Besides the fact that colder water can hold more carbon dioxide, are there any other theories for why carbon dioxide levels are lower during glacial maximums?
Submitted by: Anonymous
In addition to the fact that colder water can hold more carbon dioxide, and can therefore draw more of it out of the air and reduce the atmosphere's CO2 concentration, there is indeed another reason why periods of extensive glaciation exhibit depressed levels of atmospheric CO2.
First of all, with massive volumes of water locked up in glacial ice, sea levels are reduced, exposing great areas of continental shelf to the atmosphere. Also, with less precipitation, there may be a several-fold increase in arid land area over the globe during an ice age. There is also evidence that wind speeds over much of the planet are significantly enhanced during glacial periods; and these several factors combine to produce atmospheric dust loads that may be an order of magnitude greater during glacials than they are during interglacials.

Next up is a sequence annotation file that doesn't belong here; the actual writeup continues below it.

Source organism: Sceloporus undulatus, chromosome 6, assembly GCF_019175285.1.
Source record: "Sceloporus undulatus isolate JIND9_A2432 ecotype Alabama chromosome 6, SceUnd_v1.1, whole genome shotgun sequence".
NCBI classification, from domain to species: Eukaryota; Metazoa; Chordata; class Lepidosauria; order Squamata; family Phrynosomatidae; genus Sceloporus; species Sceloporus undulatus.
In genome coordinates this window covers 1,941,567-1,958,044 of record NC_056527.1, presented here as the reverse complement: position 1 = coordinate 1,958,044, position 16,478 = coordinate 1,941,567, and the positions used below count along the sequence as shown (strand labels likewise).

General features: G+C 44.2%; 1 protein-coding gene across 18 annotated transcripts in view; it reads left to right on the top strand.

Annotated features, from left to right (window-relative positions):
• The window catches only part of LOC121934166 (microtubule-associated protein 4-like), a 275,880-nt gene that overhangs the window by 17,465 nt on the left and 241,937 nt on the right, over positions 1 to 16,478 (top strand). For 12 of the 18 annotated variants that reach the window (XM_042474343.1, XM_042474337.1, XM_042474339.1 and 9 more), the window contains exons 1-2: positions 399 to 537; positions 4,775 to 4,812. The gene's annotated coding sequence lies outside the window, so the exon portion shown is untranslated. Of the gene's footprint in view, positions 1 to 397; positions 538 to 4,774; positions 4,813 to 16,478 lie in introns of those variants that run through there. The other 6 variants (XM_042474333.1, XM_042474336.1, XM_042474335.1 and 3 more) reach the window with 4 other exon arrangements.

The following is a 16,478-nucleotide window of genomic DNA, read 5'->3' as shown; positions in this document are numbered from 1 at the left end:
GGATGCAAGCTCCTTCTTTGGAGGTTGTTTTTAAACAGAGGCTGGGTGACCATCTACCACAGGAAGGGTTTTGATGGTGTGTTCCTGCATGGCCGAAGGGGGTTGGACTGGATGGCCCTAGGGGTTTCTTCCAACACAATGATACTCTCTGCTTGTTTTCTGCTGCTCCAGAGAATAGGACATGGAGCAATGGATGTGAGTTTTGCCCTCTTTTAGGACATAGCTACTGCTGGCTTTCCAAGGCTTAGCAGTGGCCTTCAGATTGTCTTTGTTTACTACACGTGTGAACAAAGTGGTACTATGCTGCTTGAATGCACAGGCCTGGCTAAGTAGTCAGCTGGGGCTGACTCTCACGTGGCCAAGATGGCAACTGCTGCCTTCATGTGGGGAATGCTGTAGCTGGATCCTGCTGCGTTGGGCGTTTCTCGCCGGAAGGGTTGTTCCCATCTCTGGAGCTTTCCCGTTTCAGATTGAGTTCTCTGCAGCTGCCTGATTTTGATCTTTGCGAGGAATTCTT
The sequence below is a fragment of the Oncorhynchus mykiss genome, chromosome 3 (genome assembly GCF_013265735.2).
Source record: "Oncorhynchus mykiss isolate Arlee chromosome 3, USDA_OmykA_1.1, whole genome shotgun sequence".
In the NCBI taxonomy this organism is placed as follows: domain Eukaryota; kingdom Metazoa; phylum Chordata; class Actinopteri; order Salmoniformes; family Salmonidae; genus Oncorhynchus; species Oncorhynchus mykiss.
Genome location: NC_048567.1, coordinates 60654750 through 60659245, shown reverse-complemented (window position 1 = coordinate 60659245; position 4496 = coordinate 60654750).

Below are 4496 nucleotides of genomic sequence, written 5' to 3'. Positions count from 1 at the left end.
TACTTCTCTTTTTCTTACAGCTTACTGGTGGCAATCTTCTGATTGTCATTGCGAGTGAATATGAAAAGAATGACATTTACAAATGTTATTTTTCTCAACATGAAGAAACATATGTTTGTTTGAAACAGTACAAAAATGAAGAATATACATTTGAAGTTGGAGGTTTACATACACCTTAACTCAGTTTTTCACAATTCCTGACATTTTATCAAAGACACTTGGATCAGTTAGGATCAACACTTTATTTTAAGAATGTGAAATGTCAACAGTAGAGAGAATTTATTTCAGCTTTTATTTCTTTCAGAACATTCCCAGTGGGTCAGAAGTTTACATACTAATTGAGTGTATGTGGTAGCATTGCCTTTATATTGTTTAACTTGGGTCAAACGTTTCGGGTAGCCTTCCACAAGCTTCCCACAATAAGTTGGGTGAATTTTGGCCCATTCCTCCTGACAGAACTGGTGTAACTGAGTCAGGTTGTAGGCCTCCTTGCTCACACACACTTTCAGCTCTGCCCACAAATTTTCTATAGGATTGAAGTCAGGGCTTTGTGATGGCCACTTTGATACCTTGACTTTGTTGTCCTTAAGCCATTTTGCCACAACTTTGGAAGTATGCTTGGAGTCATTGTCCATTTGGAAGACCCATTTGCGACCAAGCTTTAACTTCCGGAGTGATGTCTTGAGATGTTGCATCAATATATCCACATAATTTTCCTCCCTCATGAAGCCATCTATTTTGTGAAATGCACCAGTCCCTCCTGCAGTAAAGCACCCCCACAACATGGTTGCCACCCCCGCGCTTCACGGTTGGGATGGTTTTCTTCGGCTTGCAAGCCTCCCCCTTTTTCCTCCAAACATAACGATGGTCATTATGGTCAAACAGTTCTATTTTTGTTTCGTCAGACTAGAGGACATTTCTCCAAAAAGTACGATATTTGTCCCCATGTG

Carried with this dust are particles of iron, an element that is essential to phytoplanktonic photosynthesis, but which is currently present in extremely low concentrations in many important areas of the world's oceans. Hence, with a vastly enhanced supply of iron being delivered to the surfaces of the globe's seas via air currents during peak glacial periods, phytoplanktonic photosynthesis can be greatly stimulated; and it is this iron-induced increase in atmospheric CO2 fixation at the surfaces of the world's oceans that can dramatically reduce atmospheric CO2 concentrations during the intense cold of a glacial maximum.
At least that's the theory.